384 F.Supp.2d 501 (2005) | Cited 1 time | D. Massachusetts | August 25, 2005


The court has considered the attached Magistrate Judge's Reportand Recommendation that this court dismiss Edward S. O'Brien'sPetition for Writ of Habeas Corpus (the "Report"), and bothpetitioner's and respondent John Marshall's objections to theReport. The Report (Docket No. 27), which is hereby adopted andincorporated in this Memorandum, is persuasive for the reasonsstated by the Magistrate Judge, as amplified below. The petitionis, therefore, being dismissed.

Petitioner asserts three objections to the Report. First, hecontends that, contrary to the conclusion of the MagistrateJudge, the exclusion of certain statements by the murder victimto her neighbor represented an unreasonable application of thelaw established by the Supreme Court in Chambers v.Mississippi, 410 U.S. 284, 302 (1973), and violated his federalconstitutional right to due process. More specifically, the trialcourt excluded evidence that the victim had told a neighbor thatshe had evicted her brother-in-law Aristedes Ortiz from her homefor drug dealing and was in fear of him. While other evidence concerning Ortiz wasadmitted, these statements were excluded by the trial court ashearsay, and the Supreme Judicial Court affirmed that decision.See Commonwealth v. O'Brien, 736 N.E.2d 841, 851 (2000).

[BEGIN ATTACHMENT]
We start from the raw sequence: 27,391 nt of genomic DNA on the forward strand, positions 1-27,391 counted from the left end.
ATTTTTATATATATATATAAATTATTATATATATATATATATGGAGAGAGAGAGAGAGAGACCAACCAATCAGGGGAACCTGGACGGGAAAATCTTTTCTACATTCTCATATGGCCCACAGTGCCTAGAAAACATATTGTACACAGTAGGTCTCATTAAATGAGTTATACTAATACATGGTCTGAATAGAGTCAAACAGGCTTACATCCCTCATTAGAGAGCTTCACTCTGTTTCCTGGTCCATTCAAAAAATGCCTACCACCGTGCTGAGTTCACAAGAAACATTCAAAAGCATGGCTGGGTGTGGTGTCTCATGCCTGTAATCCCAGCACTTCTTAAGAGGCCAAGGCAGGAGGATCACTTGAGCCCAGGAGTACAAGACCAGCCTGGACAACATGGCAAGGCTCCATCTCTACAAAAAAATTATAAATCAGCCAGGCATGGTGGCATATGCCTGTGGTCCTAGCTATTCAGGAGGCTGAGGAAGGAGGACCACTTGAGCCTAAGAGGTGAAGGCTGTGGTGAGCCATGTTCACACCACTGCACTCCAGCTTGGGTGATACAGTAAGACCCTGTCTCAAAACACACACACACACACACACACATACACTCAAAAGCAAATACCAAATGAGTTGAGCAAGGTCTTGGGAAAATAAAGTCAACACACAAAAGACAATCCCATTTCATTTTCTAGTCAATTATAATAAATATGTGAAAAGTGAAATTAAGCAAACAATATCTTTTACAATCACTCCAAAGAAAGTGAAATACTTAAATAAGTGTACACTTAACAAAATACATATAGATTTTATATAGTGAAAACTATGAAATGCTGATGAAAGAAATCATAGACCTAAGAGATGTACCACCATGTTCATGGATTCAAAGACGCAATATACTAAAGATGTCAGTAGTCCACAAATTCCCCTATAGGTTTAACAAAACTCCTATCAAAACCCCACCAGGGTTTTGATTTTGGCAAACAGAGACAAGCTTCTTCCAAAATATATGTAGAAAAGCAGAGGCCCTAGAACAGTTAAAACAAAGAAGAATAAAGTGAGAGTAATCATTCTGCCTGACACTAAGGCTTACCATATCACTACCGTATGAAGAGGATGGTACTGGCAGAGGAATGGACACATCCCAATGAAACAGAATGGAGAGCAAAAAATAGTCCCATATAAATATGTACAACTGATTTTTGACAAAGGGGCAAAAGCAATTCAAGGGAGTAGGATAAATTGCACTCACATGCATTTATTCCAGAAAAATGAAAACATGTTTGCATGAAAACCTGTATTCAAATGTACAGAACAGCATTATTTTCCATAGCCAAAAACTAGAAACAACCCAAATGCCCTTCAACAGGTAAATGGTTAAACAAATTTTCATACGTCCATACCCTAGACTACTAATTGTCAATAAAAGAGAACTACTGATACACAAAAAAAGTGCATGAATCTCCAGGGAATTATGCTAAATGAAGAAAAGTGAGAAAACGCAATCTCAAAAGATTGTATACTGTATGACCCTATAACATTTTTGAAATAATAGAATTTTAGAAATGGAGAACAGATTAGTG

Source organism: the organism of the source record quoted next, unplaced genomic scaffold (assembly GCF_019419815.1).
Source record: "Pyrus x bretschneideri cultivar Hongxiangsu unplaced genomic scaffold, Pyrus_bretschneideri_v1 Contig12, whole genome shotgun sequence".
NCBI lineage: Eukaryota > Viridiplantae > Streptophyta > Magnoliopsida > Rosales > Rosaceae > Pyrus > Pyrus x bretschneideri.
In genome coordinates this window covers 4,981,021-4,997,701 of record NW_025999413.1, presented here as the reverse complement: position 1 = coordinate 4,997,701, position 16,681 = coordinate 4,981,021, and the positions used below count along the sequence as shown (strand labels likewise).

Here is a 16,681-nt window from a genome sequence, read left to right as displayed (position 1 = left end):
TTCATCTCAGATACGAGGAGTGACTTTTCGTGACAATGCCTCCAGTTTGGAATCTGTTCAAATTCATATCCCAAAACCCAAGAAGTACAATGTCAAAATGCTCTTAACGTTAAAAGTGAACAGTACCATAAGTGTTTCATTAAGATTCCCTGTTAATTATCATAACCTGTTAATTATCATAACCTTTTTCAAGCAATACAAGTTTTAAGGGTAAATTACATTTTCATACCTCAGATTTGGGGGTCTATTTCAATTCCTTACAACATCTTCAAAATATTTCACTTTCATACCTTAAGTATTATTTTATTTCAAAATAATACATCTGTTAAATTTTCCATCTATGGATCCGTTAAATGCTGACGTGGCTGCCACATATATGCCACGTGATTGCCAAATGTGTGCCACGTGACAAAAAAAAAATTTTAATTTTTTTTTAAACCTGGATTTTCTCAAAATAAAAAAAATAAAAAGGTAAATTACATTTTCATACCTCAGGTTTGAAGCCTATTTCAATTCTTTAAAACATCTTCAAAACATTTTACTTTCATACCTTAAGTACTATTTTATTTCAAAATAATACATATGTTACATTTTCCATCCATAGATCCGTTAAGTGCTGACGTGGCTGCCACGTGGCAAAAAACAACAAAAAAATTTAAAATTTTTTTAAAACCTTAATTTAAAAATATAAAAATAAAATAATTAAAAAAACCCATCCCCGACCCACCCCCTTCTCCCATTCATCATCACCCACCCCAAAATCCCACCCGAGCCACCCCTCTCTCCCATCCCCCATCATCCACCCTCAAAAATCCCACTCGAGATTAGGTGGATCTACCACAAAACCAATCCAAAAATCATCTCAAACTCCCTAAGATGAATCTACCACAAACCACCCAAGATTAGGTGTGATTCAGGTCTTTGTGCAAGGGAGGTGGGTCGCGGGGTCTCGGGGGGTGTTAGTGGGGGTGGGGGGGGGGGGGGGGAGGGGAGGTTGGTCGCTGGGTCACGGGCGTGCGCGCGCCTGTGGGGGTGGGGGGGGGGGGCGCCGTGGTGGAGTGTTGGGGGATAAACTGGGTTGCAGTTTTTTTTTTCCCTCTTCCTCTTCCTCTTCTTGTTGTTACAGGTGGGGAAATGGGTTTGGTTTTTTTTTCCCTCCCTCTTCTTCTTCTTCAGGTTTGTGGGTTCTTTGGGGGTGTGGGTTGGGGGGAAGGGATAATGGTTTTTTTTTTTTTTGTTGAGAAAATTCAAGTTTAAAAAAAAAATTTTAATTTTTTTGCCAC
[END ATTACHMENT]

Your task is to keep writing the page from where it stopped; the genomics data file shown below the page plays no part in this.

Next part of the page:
With certain exceptions, federal law, like Massachusetts law,deems hearsay to be insufficiently reliable to be admitted intoevidence in a criminal trial. See Fed.R. Evid. 802. Part ofthe excluded evidence, the victim's statement that she fearedOrtiz, might have been admissible in a federal trial pursuant tothe state of mind exception to the hearsay rule. SeeFed.R.Evid. 803(3); United States v. Grassi, 783 F.2d 1572, 1578(11th Cir. 1986). However, the Federal Rules of Evidence are notcoextensive with the requirements of due process. SeeDickerson v. United States, 530 U.S. 428, 437 (2000); UnitedStates v. Sampson, 332 F. Supp. 2d 325, 340-41 (D. Mass. 2004).

The Supreme Judicial Court held that "[t]he judge correctlyexcluded the evidence [of the victim's expression of fear ofOrtiz] as hearsay" under Massachusetts law. O'Brien,736 N.E.2d at 851 (citing Commonwealth v. Mandeville, 436 N.E.2d 912(1982)). This decision did not involve an unreasonableapplication of federal law.